This is a challenge that Customer Success has made huge strides in solving, and apparently, the healthcare industry is already benefiting from what we’ve learned. I was delighted to run across an article in the Harvard Business Review titled, “A Simple Way to Measure Health Care Outcomes.” The thesis of the article compares the NPS metric in business to patient satisfaction scores in healthcare. Click here to learn more about how we think about NPS at Gainsight.
It turns out that patient satisfaction and experience correlate strongly to clinical outcomes, and can therefore be used as an effective proxy for outcome quality measurement. In the same way, we know that NPS correlates strongly to retention, and is therefore an effective leading indicator for future churn.
The challenge, once again, is scaling that kind of qualitative survey outreach to thousands—if not millions—of patients and customers. The solution, once again, is technology.
3. Value-based care is high-tech
Jeroen Tas, Chief Innovation & Strategy Officer at Philips, wrote a deeply insightful article into healthcare industry trends to look forward to in 2017. It shouldn’t be any surprise that each trend he outlined is inherently linked to advancing technology. What may surprise you is how each trend is so closely being mirrored in the Customer Success world.
Tas argues that reimbursements will continue to shift toward a value-based model just as software systems shift toward a recurring revenue model. Subsequently, data and data analysis will become even more integral to the healthcare industry. Patient-reported outcomes will expand and will be segmented in strategically stratified tiers. Feedback loops will be closed to continuously enhance the value delivered to patients by payers and providers.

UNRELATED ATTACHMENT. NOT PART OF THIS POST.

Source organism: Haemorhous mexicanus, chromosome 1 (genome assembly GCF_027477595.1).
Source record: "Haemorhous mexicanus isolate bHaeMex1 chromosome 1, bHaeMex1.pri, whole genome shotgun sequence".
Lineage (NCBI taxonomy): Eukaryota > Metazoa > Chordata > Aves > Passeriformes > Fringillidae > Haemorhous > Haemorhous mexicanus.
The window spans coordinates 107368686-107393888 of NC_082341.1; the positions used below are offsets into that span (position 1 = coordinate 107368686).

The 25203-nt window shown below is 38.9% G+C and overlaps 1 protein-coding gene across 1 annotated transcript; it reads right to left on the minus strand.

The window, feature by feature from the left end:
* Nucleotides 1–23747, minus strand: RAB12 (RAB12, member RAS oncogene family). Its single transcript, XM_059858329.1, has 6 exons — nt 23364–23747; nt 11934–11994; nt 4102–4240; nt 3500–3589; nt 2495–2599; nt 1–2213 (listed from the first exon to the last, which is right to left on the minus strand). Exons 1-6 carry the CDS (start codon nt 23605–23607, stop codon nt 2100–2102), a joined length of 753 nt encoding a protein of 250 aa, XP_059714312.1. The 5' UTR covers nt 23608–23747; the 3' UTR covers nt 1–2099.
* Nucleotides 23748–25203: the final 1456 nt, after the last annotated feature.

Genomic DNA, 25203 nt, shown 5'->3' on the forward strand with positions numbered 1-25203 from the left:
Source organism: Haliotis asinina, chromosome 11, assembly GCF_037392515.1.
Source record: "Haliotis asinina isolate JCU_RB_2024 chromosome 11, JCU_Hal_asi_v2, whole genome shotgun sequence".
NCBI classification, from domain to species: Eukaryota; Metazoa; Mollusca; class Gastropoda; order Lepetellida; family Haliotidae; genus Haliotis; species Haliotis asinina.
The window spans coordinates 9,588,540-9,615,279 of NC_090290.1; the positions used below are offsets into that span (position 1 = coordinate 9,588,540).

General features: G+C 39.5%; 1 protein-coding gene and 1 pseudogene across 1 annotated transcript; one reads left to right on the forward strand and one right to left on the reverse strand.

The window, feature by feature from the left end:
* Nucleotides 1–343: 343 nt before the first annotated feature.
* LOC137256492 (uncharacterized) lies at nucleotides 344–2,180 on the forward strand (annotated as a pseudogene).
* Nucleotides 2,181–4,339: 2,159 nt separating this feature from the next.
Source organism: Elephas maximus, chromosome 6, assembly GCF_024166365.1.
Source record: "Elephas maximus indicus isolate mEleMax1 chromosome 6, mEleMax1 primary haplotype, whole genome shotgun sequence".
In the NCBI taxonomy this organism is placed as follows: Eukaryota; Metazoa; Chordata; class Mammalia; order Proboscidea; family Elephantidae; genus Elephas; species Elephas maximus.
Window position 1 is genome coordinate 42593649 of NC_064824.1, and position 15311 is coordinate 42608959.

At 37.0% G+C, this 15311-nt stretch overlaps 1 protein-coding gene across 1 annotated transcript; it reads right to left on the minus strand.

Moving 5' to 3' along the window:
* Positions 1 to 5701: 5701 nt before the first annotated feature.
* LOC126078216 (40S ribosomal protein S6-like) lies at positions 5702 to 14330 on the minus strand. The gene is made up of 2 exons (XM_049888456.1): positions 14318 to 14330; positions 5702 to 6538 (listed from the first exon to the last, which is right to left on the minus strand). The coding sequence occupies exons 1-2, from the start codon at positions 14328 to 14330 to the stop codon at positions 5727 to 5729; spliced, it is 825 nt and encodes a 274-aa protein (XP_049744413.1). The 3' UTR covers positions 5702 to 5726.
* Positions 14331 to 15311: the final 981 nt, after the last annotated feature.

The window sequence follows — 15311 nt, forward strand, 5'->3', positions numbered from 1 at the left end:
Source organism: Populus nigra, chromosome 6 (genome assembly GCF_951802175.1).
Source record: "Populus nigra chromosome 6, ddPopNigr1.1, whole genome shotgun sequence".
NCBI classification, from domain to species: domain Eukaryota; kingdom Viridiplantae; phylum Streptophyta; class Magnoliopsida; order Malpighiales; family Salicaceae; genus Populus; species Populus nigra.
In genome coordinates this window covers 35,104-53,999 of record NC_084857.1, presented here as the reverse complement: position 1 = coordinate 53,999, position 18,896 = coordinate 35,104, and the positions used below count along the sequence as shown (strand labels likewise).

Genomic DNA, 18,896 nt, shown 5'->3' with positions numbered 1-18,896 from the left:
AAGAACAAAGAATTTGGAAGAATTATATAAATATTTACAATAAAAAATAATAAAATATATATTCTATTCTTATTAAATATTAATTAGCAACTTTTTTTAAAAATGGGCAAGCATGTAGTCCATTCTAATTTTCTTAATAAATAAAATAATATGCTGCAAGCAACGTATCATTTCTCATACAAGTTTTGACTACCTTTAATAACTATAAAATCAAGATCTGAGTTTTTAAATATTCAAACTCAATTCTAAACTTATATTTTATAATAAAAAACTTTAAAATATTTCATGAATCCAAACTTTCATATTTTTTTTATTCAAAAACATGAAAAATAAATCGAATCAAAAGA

Furthermore, he predicts expansion of cloud-based services, including virtual care, self-serve, and the Internet-of-Things. Silos between industry segments and providers will break down as big data integration becomes deeper.
Those last two sentences equally describe B2B SaaS as they do healthcare. I highly encourage you to check out the article on LinkedIn.
4. Value-based care is preventative
We know that data provides insights which fuel actions that create reactions and re-impact the data. Technology facilitates and iterates on the data loop to drive positive outcomes at a reduced cost to maximize value—at every level of granularity. It’s important not to lose sight that end user or patient value is only one facet of the transformative power of Customer Success/value-based care. In B2B healthcare, the patient is often an abstract: one data point among many comprising a trend. A single B2B customer may be made up of hundreds of thousands of individual end users, and conceivably, none them could have any face-to-face contact with patients or providers. What’s the immediate worth of talking about patient outcomes to, say, a VP Support at a mid-size Healthcare IT company that’s three or four stages removed from the patient? In other words, what’s in it for her?
At the risk of going too deep down a rabbit hole of analogies, the answer lies in another key aspect of both Customer Success and value-based care: prevention. The truth is that acute events like a freak knee injury account for a relatively small fraction of total healthcare spending. According to the CDC, chronic diseases like heart disease, diabetes, and cancer account for three-quarters of total healthcare spending in the U.S. and about 70% of deaths. With better prevention, we could drastically lower both numbers.